Sole Trader or Limited Company – Which One is Best

Sole Trader or Limited Company

Are you keen to start a business but experiencing a dilemma about your business structure? You are not alone. Everyone wants to have the most suitable structure for their business. You have several options like Sole Trader, Partnership, Limited Liability Partnership (LLP), Limited Company, Community Interest Company (CIC), and Charitable Incorporated Organisation (CIO). However, the most popular business structures are Sole Trader and Limited Company for years. Now, which is best among these two is a tricky question to answer as both have their own set of advantages and disadvantages that are important to know thoroughly to make an informed decision.

Understanding the structure of Sole Trader

A sole trader is the simplest type of business structure: the sole trader where you are the sole owner and operator. According to estimation by the HMRC, a whopping 60% of UK businesses choose this structure. This may be attributed to several factors, such as minimal administrative burden, complete control, profit retention, and low cost of set-up. No wonder, this business structure has always been the choicest option of freelancers and consultants. Also, if you look from the accounting perspective, the financial requirements are pretty straightforward. There is no need to maintain a separate business account as in the case of a limited company. You need to only fill out a self-assessment form annually.

Understanding the structure of a Limited Company

On the other hand, limited companies are well-defined legal entities that are separate from their owners, because of which there is minimal risk to personal assets in the wake of a crisis. Many entrepreneurs choose to set up a limited company for their business due to factors such as limited personal liability, payment of corporation tax instead of income tax, ability to sell shares of the business to new investors for raising funds, more credibility as a business, and so on. However, from the accounting perspective, its financial requirements are a bit complex. For example, if you have set up a limited company, you must maintain a record of all your transactions, prepare financial statements and, most importantly, adhere to tax regulations.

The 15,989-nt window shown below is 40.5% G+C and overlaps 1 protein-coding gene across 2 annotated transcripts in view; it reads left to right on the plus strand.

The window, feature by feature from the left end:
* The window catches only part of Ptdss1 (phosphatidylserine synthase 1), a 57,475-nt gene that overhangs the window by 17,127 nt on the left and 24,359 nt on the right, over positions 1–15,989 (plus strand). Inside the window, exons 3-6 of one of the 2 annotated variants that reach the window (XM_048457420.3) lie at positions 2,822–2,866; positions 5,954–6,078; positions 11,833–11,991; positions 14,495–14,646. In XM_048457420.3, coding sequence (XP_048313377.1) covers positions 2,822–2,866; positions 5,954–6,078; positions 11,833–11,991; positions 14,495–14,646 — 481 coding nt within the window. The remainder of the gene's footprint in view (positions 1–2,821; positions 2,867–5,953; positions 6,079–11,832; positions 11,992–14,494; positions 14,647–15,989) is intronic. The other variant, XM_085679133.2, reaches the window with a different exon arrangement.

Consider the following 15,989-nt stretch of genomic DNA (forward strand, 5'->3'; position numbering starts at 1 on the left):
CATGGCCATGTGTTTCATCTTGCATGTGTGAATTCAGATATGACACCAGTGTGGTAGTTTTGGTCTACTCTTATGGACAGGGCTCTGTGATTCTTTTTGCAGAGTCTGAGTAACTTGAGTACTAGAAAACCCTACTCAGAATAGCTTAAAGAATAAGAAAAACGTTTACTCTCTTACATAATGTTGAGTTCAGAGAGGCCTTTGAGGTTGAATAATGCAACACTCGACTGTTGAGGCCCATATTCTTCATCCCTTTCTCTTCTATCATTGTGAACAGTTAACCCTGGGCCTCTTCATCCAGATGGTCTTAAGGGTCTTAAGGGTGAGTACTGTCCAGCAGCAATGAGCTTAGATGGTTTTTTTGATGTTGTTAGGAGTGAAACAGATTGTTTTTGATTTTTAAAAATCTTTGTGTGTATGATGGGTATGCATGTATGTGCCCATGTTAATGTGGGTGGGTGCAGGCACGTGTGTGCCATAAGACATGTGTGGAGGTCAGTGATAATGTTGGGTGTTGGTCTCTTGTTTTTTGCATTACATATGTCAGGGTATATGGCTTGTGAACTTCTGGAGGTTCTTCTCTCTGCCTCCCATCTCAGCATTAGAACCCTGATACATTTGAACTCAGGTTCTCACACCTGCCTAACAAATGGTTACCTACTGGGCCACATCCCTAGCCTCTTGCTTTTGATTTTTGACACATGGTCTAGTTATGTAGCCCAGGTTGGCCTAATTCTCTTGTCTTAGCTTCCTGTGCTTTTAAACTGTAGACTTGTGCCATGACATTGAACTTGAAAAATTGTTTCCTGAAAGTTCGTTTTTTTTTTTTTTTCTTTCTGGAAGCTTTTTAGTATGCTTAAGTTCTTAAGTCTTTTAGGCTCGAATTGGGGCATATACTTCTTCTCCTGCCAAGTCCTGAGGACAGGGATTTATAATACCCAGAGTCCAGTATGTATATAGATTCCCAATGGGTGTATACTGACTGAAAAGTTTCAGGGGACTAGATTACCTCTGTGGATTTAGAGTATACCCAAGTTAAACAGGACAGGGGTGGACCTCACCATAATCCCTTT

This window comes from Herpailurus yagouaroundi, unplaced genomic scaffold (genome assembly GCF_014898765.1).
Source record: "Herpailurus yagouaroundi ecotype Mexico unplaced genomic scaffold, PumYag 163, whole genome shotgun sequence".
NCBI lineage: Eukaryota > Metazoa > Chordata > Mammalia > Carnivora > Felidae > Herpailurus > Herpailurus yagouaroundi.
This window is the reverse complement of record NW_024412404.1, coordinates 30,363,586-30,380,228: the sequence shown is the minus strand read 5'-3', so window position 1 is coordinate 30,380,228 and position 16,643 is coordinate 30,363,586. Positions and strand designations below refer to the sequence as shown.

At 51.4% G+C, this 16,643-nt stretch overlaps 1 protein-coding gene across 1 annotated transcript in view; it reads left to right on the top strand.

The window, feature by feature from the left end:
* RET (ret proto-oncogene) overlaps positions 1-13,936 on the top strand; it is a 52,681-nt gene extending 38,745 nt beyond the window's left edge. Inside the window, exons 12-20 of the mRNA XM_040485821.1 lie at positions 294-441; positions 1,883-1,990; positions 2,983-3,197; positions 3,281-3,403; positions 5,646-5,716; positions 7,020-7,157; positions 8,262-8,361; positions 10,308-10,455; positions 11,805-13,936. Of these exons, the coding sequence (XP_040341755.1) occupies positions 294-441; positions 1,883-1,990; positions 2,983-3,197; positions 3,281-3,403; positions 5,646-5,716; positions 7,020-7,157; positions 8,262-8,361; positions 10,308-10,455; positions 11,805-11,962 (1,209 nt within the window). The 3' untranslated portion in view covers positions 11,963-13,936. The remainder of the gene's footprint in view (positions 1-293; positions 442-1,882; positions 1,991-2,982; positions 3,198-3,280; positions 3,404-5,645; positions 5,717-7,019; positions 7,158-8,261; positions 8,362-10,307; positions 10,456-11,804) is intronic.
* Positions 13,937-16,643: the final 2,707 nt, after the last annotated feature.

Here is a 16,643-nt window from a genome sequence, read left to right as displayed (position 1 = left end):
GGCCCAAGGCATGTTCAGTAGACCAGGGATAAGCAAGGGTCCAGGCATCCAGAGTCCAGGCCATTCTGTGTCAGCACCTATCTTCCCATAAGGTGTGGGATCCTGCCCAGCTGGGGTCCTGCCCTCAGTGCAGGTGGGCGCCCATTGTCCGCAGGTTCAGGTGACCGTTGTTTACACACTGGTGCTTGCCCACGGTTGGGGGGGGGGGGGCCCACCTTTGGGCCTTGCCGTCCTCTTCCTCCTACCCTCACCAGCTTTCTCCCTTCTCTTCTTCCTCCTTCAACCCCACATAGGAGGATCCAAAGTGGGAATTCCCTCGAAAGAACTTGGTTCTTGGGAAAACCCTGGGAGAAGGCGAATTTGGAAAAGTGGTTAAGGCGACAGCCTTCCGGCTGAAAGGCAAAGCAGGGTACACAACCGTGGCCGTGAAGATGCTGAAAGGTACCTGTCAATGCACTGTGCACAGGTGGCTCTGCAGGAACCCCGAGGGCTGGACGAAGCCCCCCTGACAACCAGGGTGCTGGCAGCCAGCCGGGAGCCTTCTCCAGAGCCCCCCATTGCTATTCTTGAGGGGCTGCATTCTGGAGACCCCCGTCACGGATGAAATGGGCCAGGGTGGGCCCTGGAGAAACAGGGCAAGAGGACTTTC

Choosing the Right Option for Your Business

So, the business structure that can be best for you among these two options depends on various factors. For example, you need to think of the nature of your business, your own financial goals, your ability to tolerate risks, and long-term plans. While in a sole trader structure, there is personal liability, if you opt for a limited company, you will have limited liability. Remember that if things go wrong in your business, you can even lose all your personal assets as a sole trader, which can never be the case in a limited company. 
Moreover, if the aspect of taxation is discussed, there is a stark contrast between the two business structures. Rather than being subjected to corporation tax, as in the case of a limited company, your business gains will be subjected to income tax as a sole trader of a business. This is because business gains are looked upon as personal income. As a result, a sole trader often ends up paying more taxes in comparison to someone running a limited company.

You can also start as a sole trader, as the administration is relatively simple and easy. Over the years, as your business scales, you will always have the option to set up a limited company.

In case, you need any assistance to set up your own limited company or need help with establishing yourself as a sole trader, our skilled accountants and tax professionals can assist you at each step.